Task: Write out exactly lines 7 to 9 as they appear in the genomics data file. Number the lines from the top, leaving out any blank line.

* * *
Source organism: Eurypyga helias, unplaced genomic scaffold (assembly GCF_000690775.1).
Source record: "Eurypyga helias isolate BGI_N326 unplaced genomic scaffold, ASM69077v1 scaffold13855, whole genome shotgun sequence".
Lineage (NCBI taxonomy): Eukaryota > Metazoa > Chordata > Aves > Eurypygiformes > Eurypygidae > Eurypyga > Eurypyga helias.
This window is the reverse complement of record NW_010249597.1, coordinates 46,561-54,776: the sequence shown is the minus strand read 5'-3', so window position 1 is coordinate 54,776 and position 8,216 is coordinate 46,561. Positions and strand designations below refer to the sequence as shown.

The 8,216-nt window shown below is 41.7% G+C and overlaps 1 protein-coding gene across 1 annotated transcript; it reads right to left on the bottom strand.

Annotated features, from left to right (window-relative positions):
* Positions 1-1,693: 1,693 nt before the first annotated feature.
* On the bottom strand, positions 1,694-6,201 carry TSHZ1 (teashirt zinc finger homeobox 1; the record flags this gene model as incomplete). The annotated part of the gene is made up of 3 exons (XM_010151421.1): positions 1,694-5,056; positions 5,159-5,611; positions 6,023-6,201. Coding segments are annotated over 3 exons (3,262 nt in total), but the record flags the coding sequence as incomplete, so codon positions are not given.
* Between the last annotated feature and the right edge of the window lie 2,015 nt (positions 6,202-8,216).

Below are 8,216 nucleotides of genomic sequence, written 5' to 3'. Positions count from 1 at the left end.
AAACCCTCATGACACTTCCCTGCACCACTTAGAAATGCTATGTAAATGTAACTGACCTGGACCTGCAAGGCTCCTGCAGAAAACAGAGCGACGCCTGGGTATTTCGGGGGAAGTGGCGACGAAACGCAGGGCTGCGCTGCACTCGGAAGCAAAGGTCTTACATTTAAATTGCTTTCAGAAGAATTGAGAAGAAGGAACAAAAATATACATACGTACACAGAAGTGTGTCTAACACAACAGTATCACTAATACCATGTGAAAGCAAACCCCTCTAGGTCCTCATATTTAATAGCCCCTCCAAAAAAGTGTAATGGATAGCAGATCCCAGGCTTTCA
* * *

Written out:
* Positions 1-1,693: 1,693 nt before the first annotated feature.
* On the bottom strand, positions 1,694-6,201 carry TSHZ1 (teashirt zinc finger homeobox 1; the record flags this gene model as incomplete). The annotated part of the gene is made up of 3 exons (XM_010151421.1): positions 1,694-5,056; positions 5,159-5,611; positions 6,023-6,201. Coding segments are annotated over 3 exons (3,262 nt in total), but the record flags the coding sequence as incomplete, so codon positions are not given.
* Between the last annotated feature and the right edge of the window lie 2,015 nt (positions 6,202-8,216).